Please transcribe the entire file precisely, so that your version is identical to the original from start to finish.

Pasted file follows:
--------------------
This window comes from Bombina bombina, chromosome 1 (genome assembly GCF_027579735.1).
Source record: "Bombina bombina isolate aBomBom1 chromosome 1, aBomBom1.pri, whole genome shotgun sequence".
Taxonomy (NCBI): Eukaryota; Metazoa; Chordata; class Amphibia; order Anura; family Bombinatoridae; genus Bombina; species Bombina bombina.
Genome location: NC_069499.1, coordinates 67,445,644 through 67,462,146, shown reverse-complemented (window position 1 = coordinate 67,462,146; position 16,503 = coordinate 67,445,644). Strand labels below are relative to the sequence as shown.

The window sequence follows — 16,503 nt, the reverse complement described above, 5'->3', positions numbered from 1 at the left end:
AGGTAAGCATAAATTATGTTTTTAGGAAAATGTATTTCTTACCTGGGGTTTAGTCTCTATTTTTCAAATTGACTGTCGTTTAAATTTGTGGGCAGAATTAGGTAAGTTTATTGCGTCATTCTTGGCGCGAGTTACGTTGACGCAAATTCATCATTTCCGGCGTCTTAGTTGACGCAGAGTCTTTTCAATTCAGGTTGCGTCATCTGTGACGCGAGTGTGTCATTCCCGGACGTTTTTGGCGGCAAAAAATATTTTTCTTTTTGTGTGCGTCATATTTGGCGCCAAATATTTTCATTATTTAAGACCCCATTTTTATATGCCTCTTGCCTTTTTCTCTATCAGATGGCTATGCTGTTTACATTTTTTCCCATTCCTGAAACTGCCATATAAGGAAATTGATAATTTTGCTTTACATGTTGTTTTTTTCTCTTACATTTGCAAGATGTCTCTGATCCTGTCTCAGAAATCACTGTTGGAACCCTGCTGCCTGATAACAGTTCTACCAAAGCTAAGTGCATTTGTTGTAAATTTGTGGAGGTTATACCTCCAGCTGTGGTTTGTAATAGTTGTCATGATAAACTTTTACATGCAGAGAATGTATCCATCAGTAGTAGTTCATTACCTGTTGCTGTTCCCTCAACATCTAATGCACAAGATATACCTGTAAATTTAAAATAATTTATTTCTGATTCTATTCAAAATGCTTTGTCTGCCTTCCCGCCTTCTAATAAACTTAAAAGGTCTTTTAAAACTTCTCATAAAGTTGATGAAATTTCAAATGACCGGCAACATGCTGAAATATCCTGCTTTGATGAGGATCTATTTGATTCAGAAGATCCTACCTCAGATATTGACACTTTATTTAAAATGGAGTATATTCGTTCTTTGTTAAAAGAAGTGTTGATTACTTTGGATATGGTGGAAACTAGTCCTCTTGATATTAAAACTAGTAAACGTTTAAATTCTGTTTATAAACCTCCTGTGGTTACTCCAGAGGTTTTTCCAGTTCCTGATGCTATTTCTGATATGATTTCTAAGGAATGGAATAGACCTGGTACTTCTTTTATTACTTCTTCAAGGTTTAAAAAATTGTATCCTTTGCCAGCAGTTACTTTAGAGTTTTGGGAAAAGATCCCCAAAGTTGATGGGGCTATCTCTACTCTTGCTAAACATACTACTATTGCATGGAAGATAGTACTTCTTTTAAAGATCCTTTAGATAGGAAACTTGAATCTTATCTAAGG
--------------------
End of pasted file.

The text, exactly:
This window comes from Bombina bombina, chromosome 1 (genome assembly GCF_027579735.1).
Source record: "Bombina bombina isolate aBomBom1 chromosome 1, aBomBom1.pri, whole genome shotgun sequence".
Taxonomy (NCBI): Eukaryota; Metazoa; Chordata; class Amphibia; order Anura; family Bombinatoridae; genus Bombina; species Bombina bombina.
Genome location: NC_069499.1, coordinates 67,445,644 through 67,462,146, shown reverse-complemented (window position 1 = coordinate 67,462,146; position 16,503 = coordinate 67,445,644). Strand labels below are relative to the sequence as shown.

The window sequence follows — 16,503 nt, the reverse complement described above, 5'->3', positions numbered from 1 at the left end:
AGGTAAGCATAAATTATGTTTTTAGGAAAATGTATTTCTTACCTGGGGTTTAGTCTCTATTTTTCAAATTGACTGTCGTTTAAATTTGTGGGCAGAATTAGGTAAGTTTATTGCGTCATTCTTGGCGCGAGTTACGTTGACGCAAATTCATCATTTCCGGCGTCTTAGTTGACGCAGAGTCTTTTCAATTCAGGTTGCGTCATCTGTGACGCGAGTGTGTCATTCCCGGACGTTTTTGGCGGCAAAAAATATTTTTCTTTTTGTGTGCGTCATATTTGGCGCCAAATATTTTCATTATTTAAGACCCCATTTTTATATGCCTCTTGCCTTTTTCTCTATCAGATGGCTATGCTGTTTACATTTTTTCCCATTCCTGAAACTGCCATATAAGGAAATTGATAATTTTGCTTTACATGTTGTTTTTTTCTCTTACATTTGCAAGATGTCTCTGATCCTGTCTCAGAAATCACTGTTGGAACCCTGCTGCCTGATAACAGTTCTACCAAAGCTAAGTGCATTTGTTGTAAATTTGTGGAGGTTATACCTCCAGCTGTGGTTTGTAATAGTTGTCATGATAAACTTTTACATGCAGAGAATGTATCCATCAGTAGTAGTTCATTACCTGTTGCTGTTCCCTCAACATCTAATGCACAAGATATACCTGTAAATTTAAAATAATTTATTTCTGATTCTATTCAAAATGCTTTGTCTGCCTTCCCGCCTTCTAATAAACTTAAAAGGTCTTTTAAAACTTCTCATAAAGTTGATGAAATTTCAAATGACCGGCAACATGCTGAAATATCCTGCTTTGATGAGGATCTATTTGATTCAGAAGATCCTACCTCAGATATTGACACTTTATTTAAAATGGAGTATATTCGTTCTTTGTTAAAAGAAGTGTTGATTACTTTGGATATGGTGGAAACTAGTCCTCTTGATATTAAAACTAGTAAACGTTTAAATTCTGTTTATAAACCTCCTGTGGTTACTCCAGAGGTTTTTCCAGTTCCTGATGCTATTTCTGATATGATTTCTAAGGAATGGAATAGACCTGGTACTTCTTTTATTACTTCTTCAAGGTTTAAAAAATTGTATCCTTTGCCAGCAGTTACTTTAGAGTTTTGGGAAAAGATCCCCAAAGTTGATGGGGCTATCTCTACTCTTGCTAAACATACTACTATTGCATGGAAGATAGTACTTCTTTTAAAGATCCTTTAGATAGGAAACTTGAATCTTATCTAAGG